Ontario township to rename Swastika Trail after years of controversy

By Sharif Hassan

Randy Guzar remembers being shocked when he saw the name of the street his then-girlfriend lived on two decades ago.

The private road in Puslinch Township in southern Ontario was called Swastika Trail, prompting Guzar to wonder why it hadn’t been changed.

“I remember vividly thinking, ‘Oh my goodness, you have to be kidding me,”’ he said. “I found that shocking and I found it disturbing.”

Guzar, who later became a resident of that street after marrying his girlfriend and moving into her home, said years of pushing for the name to be changed finally paid off when the township voted Wednesday to rename it.

“This is really a win for all Canadians,” Guzar said Thursday. “We had a strong feeling of accomplishment and contribution to our community that will be everlasting.”

Swastika Trail, near Puslinch Lake, was named in the 1920s. The township received several complaints regarding the name over the years, with some, including Guzar, arguing the swastika is a symbol that had represented hatred, white supremacy and antisemitism since the Second World War.

A vote this week to rename the street passed 4-1.

Coun. John Sepulis, who was in favour of the name change, said he was glad the “offensive” name would be removed from the street.

“I felt it was a long time coming,” he said Thursday.

“It besmirches the Canadians who went overseas to fight against (Hitler’s) regime. It disparages the people who died in the Holocaust. It is offensive to those people who have survived the Holocaust.”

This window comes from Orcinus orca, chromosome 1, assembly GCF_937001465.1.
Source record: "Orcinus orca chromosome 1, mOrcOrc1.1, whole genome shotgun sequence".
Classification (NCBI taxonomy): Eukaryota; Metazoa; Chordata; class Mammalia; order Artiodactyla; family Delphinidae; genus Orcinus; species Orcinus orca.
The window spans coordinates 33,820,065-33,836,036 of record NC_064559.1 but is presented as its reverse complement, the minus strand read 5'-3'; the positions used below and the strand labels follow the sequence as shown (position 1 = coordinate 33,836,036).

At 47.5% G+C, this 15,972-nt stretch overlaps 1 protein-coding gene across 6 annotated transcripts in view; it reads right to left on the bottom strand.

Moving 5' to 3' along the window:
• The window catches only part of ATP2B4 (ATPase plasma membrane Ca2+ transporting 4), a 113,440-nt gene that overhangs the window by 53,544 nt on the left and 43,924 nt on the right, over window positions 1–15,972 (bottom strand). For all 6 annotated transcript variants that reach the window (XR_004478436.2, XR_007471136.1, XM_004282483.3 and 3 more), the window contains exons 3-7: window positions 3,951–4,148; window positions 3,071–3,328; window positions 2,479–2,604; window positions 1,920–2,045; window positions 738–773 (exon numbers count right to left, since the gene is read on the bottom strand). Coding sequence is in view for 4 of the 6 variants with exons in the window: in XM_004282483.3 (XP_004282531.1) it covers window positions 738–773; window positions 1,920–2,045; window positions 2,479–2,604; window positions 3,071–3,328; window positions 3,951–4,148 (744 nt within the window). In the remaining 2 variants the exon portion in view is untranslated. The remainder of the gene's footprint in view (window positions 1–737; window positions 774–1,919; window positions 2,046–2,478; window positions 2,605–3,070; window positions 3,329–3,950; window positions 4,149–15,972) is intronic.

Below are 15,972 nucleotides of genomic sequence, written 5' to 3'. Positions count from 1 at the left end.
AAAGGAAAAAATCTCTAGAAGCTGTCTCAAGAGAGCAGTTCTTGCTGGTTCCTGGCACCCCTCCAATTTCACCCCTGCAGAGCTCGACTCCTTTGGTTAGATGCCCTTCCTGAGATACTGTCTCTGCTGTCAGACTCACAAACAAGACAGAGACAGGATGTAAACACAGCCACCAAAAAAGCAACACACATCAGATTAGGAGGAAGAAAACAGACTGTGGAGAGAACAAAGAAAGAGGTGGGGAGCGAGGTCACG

Sepulis said he first proposed a motion to change the street’s name in 2017 but it was rejected unanimously.

Five years later, however, the township’s political landscape had changed – three new councillors had been elected.

Another factor at play was a policy approved by the council in July that allowed residents to propose new names for streets.

Sepulis said the new policy spurred the latest effort to have the street’s name changed.

The Friends Of Simon Wiesenthal Center For Holocaust Studies, a non-profit organization that advocated to rename the street, welcomed the decision made by the township.

“Nearly five years after voting against renaming Swastika Trail, Puslinch council has made the right decision to change the street name that has for decades left a stain on the township,” Jaime Kirzner-Roberts, the organization’s director of policy, wrote in statement.

“We commend the local residents who never gave up on their fight to change the street name and are thankful township staff had come to the realization that the street name is inappropriate and a name change is long overdue.”

Township Mayor James Seeley, who was the only one voted against the name change, said he supports the outcome of the vote.

The street is being renamed Holly Trail.